Photo by Raphael Schaller on Unsplash
Every leader I talk with these days is leading through some kind of change. I suspect you are, too.
Maybe you’re in an industry that’s being disrupted by technology. Maybe you’re leading a team that’s been part of a merger or acquisition. Maybe you’ve been assigned an under-performing team that needs coaching or a complete shake-up. Or maybe you’re an entrepreneur leading a team through the uncertainty of the start-up phase.
If you’re dealing with change, this post is for you. And I’ve got three very practical lessons to help you find new opportunities in times of uncertainty.
I’ve drawn these lessons from a conversation I had recently with a good friend of mine who has been knee-deep in change for years. She leads nearly 4,000 employees in 83 offices worldwide, and they are smack in the middle of the digital industry.
My friend is Ruth Stubbs — a fearless leader and an inspiring change agent. I’ve learned so much from her over the past few years about leading through change. She’s a pioneer in digital marketing with more than 25 years of experience in the media industry and today serves as global president of iProspect, a digital performance marketing agency and one of our sister agencies in Dentsu Aegis Network.
Ruth is a wife, mom and endurance athlete. She lives in Singapore and is a tireless champion of female entrepreneurs.
But what really strikes me about Ruth is how she brings a journey mindset to dealing with change. She’s learned to view change as a part of the leader’s journey, and she looks for ways to help her business and her community find new opportunities in the midst of change.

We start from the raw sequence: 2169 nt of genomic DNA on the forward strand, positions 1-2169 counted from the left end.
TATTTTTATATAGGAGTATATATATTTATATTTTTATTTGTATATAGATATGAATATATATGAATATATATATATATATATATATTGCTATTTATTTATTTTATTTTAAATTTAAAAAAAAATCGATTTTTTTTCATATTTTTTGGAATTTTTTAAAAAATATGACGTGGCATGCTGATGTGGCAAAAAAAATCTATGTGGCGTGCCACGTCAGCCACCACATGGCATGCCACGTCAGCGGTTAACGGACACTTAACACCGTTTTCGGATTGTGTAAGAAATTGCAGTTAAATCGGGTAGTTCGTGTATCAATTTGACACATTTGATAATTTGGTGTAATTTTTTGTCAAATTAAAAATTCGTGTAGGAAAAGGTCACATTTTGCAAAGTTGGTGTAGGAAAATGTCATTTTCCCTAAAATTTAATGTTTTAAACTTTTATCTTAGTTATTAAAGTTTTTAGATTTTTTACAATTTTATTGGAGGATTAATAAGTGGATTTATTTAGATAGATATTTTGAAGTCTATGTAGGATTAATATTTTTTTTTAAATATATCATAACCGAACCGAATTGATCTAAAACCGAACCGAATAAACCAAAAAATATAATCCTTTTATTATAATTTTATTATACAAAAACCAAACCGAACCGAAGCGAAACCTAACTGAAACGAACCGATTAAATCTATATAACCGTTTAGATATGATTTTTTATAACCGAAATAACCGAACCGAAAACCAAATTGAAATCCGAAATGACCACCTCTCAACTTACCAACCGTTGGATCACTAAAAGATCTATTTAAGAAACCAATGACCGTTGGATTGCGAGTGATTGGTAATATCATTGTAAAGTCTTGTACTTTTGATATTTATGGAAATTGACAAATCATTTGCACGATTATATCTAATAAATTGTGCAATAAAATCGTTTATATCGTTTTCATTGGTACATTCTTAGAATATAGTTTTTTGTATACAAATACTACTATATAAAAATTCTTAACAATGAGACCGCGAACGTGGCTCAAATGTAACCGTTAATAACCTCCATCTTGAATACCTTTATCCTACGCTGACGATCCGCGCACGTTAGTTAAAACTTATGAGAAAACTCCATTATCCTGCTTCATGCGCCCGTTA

Here are three valuable lessons I took from my conversation with Ruth along with some useful tips that can help you lead more effectively through change.
Lesson #1: Instill Confidence in Your Team Courageous leaders use their passion for the journey and their optimism about reaching the destination to create confidence in others. But change creates uncertainty that often paralyzes people. And once paralysis takes hold, it can become virtually impossible to move a team forward because they cling to what they know instead of having the confidence to reach out for what lies ahead.
You can prevent that by instilling confidence in your team, grounded in a clear vision for a path forward. Here are a few tips for how to build confidence in others:
- Encourage and praise team members whenever they bring their A game.
- Celebrate the small wins.
- Support them when they take a chance.
- Help the team see progress toward the goal and believe they can get there.
“One of the most important things in my role is to instill confidence in others,” Ruth told me. “When people are confident about the future, there’s less doubt and less paranoia. Change shouldn’t scare you; it should excite you. Sure there are plenty of twists and turns along the way, so you must help everyone see the opportunities that await. And when things fall in place, people draw confidence from that.”
Ruth helps create confidence in others outside of her business, too. While working in Southeast Asia, she learned that many women run businesses from home but lack the confidence to consider themselves merchants. They also can’t get funding or even open a bank account on their own. So they have little hope of growing their businesses.